Painting the mystery

New work by Christopher Le Brun PRA goes on show in New York

Published 10 September 2014

We take a look at the latest work from the President of the RA, whose paintings embrace the transcendent powers of abstraction.

  • From the Autumn 2014 issue of RA Magazine, issued quarterly to Friends of the RA.

    More than a decade ago, Christopher Le Brun PRA spoke of one of the consistent tensions in his work as being that between “revealing and covering”. He added: “That can be just as potent psychologically as any narrative. What goes on in the overall project is this continuous debate, or dialogue, internally as to what painting can be.”

    One’s initial reaction towards his latest pictures, which go on show in an exhibition in New York this September, might be that covering has the upper hand – these are the most abstract paintings Le Brun has created to date. But rather than breaking with his past work, he told me that he felt that he was “letting the essential elements of my work speak more clearly, and relying on those to do the work”. This is what makes that tension between exposure and concealment such fertile ground – because of what Le Brun calls “the odd, metaphysical language of painting”, so much can be evoked in the interplay of colour, the swathes, dabs, mists and drips of oil on canvas.

    Take the breakthrough picture of this new group of works, Walton (2013), a rich, crimson painting with intricate trails of drips along its bottom edge. It was triggered by William Walton’s late Romantic opera Troilus and Cressida, and began with the names of the composer and the opera written on the canvas. But in the midst of painting it, Le Brun said he “had an absolute, sudden conviction” of what he needed to do, and painted the entire canvas red, leaving only traces of pale blue beneath. The effect, Le Brun says, was to bring all the elements underneath into connection, so that they were all “speaking with each other”. So while the specific references to Walton’s opera are now lost, its emotional power and a deep, almost overwhelming, sense of the sublime remain.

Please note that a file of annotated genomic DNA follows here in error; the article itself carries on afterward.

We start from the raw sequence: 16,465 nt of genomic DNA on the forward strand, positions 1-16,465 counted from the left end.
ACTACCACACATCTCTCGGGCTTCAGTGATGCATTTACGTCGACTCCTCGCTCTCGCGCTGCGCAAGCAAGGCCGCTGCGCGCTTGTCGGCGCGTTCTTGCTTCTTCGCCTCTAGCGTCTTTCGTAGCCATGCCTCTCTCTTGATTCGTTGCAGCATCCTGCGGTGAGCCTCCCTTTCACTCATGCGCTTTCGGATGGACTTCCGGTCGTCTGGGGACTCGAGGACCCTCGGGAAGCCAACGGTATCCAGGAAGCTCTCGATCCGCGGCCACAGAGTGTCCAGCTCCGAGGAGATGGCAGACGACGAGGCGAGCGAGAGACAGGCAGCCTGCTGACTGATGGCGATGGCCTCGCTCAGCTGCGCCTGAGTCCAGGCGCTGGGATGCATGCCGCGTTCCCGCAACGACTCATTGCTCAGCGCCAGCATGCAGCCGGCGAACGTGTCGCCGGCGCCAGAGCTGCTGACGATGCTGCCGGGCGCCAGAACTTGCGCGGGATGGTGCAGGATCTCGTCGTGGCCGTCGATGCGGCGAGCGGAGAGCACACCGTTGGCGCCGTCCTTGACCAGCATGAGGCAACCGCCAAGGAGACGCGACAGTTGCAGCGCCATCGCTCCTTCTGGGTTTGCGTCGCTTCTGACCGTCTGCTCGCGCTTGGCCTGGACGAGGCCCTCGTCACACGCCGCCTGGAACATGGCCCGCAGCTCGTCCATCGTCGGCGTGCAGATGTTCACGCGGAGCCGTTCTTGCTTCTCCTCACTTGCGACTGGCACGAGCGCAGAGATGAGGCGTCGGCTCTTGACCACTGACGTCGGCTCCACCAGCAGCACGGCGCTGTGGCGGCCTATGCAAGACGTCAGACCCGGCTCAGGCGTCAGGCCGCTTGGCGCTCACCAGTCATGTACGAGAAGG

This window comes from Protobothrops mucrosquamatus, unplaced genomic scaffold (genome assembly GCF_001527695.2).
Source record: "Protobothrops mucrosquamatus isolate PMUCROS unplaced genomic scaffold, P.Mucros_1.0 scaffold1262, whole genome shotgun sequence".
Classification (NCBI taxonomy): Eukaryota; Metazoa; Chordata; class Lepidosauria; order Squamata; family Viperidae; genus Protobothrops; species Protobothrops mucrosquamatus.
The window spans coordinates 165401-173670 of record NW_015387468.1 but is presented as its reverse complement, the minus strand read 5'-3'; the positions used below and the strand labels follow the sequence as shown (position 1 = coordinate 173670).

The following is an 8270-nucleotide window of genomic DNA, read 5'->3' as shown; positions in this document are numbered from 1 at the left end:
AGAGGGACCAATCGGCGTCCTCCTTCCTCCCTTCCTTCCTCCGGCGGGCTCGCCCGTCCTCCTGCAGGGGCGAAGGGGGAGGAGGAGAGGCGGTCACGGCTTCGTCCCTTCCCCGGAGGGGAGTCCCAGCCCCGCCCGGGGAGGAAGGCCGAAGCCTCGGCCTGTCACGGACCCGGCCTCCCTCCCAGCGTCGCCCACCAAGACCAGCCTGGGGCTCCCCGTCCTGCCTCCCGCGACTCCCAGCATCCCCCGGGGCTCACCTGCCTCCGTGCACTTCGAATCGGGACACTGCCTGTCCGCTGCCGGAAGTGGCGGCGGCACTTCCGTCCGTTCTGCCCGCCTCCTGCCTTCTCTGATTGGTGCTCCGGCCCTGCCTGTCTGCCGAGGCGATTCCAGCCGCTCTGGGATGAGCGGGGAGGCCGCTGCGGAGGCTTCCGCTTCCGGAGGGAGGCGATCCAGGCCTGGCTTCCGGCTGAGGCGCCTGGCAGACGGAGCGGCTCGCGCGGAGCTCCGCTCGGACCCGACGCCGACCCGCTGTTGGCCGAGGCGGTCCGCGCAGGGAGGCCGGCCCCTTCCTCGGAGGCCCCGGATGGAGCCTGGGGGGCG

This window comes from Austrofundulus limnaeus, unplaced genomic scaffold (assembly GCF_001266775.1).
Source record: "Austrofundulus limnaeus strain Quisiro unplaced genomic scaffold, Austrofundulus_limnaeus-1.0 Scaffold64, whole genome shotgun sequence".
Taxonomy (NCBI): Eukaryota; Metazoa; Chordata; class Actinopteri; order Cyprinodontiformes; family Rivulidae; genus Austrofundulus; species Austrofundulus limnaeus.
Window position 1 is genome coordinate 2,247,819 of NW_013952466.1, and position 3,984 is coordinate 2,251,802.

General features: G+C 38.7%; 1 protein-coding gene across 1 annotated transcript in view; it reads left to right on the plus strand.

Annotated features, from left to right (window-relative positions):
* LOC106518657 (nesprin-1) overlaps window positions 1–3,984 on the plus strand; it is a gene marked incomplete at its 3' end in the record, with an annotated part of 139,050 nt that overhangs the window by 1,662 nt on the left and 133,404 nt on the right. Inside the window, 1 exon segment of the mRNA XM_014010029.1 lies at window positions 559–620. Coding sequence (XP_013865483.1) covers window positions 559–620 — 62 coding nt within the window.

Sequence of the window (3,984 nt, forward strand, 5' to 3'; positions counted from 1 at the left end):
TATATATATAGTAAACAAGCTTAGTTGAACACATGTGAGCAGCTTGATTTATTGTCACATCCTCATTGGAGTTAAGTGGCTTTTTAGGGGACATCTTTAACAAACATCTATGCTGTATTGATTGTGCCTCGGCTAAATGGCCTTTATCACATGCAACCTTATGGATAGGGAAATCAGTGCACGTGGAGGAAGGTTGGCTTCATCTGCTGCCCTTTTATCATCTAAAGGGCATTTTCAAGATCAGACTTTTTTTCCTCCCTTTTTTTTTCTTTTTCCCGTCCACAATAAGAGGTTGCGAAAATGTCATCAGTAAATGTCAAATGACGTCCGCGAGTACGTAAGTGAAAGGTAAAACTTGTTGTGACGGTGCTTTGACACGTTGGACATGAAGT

• That overpowering quality is a strong element of Le Brun’s new paintings. Both Enter the City (2013) and Ceres (2013) prompt gasps with their hot yellows and vivid reds, while Neither White, nor Warm, nor Cold (2013), some four metres long, envelops you in gentler tones, evoking veils of mist or diffuse early morning light on water. Le Brun is a proud descendent of “extreme Romanticism” as he puts it, and the connection between these works and Turner’s later paintings is unavoidable.

    Le Brun, through his process of revealing and covering, can evoke landscape to different degrees. Painting as Sunrise (2013) is a crucial painting in this sense. It immediately conjures a morning sky of deep vermilion and pale blue, with white and lilac clouds and the circle of the sun just about distinguishable in an expressive flurry at the bottom right of the picture.

    But that title is important: not Painting of Sunrise but Painting as Sunrise. It speaks of the power of painting not only to depict its subject, but to embody it: to provoke feeling, to stir emotion, to create wonder, just as a natural phenomenon like a sunrise can. This is the abiding feeling that Le Brun’s new work transmits – of a deep conviction in and passion for painting’s transcendent power and enduring mysteries.

    Christopher Le Brun: New Paintings is at Friedman Benda Gallery, New York, from 11 September – 15 October.
    Christopher Le Brun: New Paintings by David Anfam and Edmund de Waal, Ridinghouse, £17.95, available at the RA Shop.
    Le Brun exhibits sculpture in Beyond Limits at Chatsworth, Bakewell, Derbyshire, from 8 September - 26 October.

    Ben Luke is Contemporary Art Critic at the London Evening Standard and Features Editor of The Art Newspaper.

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